Although sellers don’t have to pay Amazon fees, they will need to consider some other overheads when choosing FBM. FBM requires sellers to manage their own logistics, which can lead to increased storage, labour, and shipping costs. Sellers are also responsible for their own insurance and liability protection costs associated with shipping and handling products, such as cover for damage or loss during transit.


FBM requires sellers to handle inventory management, packaging, and shipping operations themselves, which can be time-consuming and may take away from other business tasks, especially for sellers with a large volume of products or fluctuating demand. Customer service also requires the attention of the seller, which can take up a lot of time and resources depending on the complexity of the query. 

Risk of Errors

FBM increases the risk of errors in inventory management, packaging, and shipping, which can negatively impact customer satisfaction and reputation. This is because it may involve more manual processes, given the lack of automated systems usually provided by Amazon.  

Risk of Errors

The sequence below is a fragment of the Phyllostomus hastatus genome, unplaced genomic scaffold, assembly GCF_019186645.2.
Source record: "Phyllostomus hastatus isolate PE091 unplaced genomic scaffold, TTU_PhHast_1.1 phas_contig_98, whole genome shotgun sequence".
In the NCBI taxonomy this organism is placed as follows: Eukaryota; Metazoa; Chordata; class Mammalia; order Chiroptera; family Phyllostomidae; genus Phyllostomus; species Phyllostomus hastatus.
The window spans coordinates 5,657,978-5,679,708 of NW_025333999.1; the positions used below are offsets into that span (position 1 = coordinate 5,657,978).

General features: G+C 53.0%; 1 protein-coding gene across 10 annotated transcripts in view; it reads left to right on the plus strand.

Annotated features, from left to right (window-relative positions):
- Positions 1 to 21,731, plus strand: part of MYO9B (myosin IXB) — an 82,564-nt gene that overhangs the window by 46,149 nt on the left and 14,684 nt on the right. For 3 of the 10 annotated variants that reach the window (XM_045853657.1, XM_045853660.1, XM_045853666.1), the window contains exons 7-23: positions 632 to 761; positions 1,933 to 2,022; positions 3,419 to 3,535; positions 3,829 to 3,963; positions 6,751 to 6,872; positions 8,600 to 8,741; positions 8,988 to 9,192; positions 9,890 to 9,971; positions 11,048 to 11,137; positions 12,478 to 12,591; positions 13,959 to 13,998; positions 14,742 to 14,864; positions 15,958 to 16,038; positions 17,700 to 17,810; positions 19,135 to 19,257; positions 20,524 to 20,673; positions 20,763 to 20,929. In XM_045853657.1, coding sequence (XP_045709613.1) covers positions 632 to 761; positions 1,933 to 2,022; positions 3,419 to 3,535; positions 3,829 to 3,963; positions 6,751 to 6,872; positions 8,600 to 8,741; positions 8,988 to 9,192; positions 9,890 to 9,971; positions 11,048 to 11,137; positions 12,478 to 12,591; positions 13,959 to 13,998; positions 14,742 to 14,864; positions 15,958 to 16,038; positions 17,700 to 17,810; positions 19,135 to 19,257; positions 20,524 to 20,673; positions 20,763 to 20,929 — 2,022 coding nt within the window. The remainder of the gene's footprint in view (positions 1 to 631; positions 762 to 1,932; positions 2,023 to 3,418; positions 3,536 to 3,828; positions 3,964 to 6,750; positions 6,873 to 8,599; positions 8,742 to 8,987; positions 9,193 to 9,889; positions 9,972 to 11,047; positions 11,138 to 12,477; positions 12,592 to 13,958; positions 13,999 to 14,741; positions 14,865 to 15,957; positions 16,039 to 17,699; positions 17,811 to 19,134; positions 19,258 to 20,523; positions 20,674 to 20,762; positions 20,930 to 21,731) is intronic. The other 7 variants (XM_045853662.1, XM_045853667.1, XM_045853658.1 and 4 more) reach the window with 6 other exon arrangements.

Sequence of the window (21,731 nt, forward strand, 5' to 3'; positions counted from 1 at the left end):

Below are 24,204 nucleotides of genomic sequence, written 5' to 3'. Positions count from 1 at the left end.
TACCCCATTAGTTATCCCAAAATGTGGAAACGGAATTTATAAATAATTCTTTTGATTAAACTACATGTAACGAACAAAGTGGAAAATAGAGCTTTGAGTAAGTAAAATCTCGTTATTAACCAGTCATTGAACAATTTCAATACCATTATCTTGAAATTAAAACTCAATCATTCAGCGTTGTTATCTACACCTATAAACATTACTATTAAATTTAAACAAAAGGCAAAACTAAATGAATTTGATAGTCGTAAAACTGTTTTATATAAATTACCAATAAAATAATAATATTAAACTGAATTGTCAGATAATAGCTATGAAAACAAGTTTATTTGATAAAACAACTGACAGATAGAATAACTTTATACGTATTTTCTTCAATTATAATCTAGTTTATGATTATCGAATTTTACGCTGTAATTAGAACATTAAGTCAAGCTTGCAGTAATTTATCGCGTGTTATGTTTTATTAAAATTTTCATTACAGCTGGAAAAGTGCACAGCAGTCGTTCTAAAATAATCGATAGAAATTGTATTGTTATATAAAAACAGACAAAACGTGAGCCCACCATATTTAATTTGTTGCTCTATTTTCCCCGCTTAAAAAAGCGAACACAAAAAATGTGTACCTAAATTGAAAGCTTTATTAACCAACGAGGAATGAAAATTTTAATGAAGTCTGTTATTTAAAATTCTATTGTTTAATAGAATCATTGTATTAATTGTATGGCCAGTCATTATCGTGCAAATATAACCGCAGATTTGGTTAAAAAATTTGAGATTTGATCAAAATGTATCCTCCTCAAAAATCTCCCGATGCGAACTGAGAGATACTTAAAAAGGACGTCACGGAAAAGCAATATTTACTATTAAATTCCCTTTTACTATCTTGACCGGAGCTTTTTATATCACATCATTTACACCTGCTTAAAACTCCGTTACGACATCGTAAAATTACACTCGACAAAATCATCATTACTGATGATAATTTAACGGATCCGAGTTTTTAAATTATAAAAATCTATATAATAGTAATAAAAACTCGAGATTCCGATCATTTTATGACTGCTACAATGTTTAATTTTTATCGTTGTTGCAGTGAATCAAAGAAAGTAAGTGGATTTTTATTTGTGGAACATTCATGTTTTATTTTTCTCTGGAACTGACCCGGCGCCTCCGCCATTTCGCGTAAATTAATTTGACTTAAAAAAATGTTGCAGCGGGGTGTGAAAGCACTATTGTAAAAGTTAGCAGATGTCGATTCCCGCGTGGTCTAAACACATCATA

Amazon FBA vs FBM: Which should you choose?

The choice between FBA vs FBM depends on several factors, including your sales volume, product margins, and ability to handle fulfilment operations. Here’s a list of the things you should consider when deciding between Amazon FBA vs FBM: 

  • Product Size and Weight: Larger, heavier items or those with specific packaging requirements are more suitable for FBM, while smaller and lighter items are better suited for FBA. 
  • Sales Volume: High-volume sellers benefit from FBA’s efficiency and scalability, while lower-volume sellers may prefer FBM for greater control over fulfilment for a more personalised touch when trying to build brand identity.
  • Profit Margins: Sellers with tight profit margins may prefer FBM to avoid additional FBA fees, while those with higher margins may benefit from FBA’s convenience and scalability. 
  • Access to Resources: Sellers with limited resources may prefer FBA for its hands-off approach, while those with more resources may prefer FBM for greater control over fulfilment. 

Once you start thinking along these lines, you’ll soon determine which fulfilment option is right for you. After weighing up the pros and cons and thinking about the nature of your business and the products you sell, you can select the best option for your business to maximise profits.